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May 11, 2011

Redux - Prof. Bruce Antkowiak: "Why Law Schools Must Reform".

Law firms cannot be expected to do 95% of the work of lawyer-building. In that regime, clients suffer the most.

The U.S. Law Degree: As immediately useful as "a Ph.d in Poetry"? Bruce Antkowiak, a storied Pennsylvania defense trial lawyer, ex-DOJ section chief and 1977 Harvard Law grad, is now a full-time law professor at Duquesne University. This op-ed piece, "Law Schools Must Reform", appeared in the January 4, 2011 Pittsburgh-Post Gazette. Antkowiak's article is subtitled: "They need to leave the ivory tower--and teach practical lawyering."

Antkowiak's piece is at once both an important call to arms and, frankly, a modest proposal. In addition to making law firms truly efficient, could we ask law schools to perform even minimally and produce something of value? I.e., What are you folks really accomplishing in those 3 years, anyway? We practitioners don't get it. You are making things not only frustrating--but very very expensive. Clients suffer the most.

Can you help even a little? Step up? Firms will train. But we cannot be expected to do 95% of the work of lawyer-building.

Question: What can schools do to prepare students for the day-to-day world of work and commerce?

Excerpts from Antkowiak:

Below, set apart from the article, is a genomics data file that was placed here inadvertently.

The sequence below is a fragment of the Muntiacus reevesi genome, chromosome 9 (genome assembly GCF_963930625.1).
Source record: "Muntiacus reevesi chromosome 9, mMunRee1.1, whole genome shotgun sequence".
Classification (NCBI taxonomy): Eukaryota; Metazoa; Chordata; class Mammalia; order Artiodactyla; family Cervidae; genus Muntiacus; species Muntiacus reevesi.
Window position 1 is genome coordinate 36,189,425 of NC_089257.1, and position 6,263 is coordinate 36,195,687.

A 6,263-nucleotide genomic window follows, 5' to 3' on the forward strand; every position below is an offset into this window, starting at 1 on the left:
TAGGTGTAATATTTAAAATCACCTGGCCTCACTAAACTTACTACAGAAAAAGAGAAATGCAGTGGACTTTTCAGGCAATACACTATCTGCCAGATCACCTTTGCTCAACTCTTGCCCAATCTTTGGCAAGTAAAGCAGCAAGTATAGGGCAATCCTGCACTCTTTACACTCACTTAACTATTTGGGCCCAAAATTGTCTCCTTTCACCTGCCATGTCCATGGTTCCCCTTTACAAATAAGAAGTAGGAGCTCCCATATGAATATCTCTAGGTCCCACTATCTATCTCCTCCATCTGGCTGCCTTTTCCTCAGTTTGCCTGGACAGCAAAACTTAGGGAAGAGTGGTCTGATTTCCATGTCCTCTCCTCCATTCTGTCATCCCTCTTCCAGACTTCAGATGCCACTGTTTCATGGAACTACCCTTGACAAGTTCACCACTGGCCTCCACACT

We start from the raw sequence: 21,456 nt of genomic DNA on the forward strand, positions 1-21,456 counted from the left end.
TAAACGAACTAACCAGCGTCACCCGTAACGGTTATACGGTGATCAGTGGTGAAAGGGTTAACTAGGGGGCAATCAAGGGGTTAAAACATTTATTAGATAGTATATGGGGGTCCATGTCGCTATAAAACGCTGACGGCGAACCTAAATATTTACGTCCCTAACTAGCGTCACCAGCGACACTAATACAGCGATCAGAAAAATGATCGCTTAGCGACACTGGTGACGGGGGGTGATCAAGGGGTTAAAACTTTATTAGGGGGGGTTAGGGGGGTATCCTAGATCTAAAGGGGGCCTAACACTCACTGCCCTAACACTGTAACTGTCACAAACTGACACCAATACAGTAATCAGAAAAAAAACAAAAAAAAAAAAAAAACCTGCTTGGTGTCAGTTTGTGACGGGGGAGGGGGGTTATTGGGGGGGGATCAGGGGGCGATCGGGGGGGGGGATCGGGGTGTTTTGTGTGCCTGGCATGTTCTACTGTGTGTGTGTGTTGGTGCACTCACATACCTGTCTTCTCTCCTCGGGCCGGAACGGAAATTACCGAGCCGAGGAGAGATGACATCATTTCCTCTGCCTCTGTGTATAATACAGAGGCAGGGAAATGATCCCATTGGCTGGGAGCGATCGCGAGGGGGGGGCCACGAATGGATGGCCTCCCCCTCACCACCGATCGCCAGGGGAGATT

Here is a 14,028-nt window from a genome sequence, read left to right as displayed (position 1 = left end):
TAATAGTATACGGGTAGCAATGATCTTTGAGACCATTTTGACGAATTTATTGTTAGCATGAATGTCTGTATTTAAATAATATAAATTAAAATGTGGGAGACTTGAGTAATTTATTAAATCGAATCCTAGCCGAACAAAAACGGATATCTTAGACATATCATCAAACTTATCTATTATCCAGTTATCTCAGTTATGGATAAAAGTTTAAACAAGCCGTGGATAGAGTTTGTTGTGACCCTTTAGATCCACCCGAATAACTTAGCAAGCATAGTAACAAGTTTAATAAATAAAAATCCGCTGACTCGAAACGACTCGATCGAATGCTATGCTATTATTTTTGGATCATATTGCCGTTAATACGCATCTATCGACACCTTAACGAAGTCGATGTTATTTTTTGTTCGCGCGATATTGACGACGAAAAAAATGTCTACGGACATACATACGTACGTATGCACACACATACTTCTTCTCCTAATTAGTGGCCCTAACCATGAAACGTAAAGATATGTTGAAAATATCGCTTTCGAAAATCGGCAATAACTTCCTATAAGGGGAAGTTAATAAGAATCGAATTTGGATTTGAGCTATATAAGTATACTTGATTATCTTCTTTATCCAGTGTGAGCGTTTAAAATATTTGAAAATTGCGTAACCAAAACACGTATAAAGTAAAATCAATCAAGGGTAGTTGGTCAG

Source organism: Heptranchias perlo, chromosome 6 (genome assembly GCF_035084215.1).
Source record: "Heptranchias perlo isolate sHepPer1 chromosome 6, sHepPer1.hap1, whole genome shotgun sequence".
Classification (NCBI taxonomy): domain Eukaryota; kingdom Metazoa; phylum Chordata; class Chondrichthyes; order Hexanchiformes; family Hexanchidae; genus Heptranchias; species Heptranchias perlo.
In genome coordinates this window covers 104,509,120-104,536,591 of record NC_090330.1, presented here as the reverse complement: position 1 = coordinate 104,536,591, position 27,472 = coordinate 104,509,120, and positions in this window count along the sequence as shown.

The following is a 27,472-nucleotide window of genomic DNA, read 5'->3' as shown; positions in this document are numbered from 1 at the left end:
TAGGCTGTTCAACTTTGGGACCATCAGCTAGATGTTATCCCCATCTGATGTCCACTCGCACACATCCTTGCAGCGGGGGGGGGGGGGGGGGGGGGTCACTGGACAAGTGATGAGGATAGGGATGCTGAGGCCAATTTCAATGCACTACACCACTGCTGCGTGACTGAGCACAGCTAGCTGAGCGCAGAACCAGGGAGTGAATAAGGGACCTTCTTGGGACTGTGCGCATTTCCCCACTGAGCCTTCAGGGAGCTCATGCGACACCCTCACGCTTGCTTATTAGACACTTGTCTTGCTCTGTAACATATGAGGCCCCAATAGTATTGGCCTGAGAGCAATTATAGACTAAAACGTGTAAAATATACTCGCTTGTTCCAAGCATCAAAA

You would think that law schools would make fundamental changes to their programs in the wake of the job crisis, fearing that law degrees might someday be assessed like a Ph.D. in poetry -- soul-satisfying but potentially impractical. A few have responded dramatically, but most have held fast to the traditional law school model or made superficial changes. Why the resistance?

For many law schools, their institutional identity dictates that they be largely disconnected from the practice of law. This is done (I suppose) in the belief that we "in the academy" will thereby establish ourselves as an intellectual elite worthy of praise for the intricacy of our philosophical analysis.

The crisis in the law job market has not occurred because the world has miraculously become such an inherently just place that lawyers are no longer needed. The cries for justice remain as loud as ever. You can hear them no matter how high your ivory tower may rise.

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Posted by Holden Oliver (Kitzb├╝hel Desk) at May 11, 2011 12:22 AM

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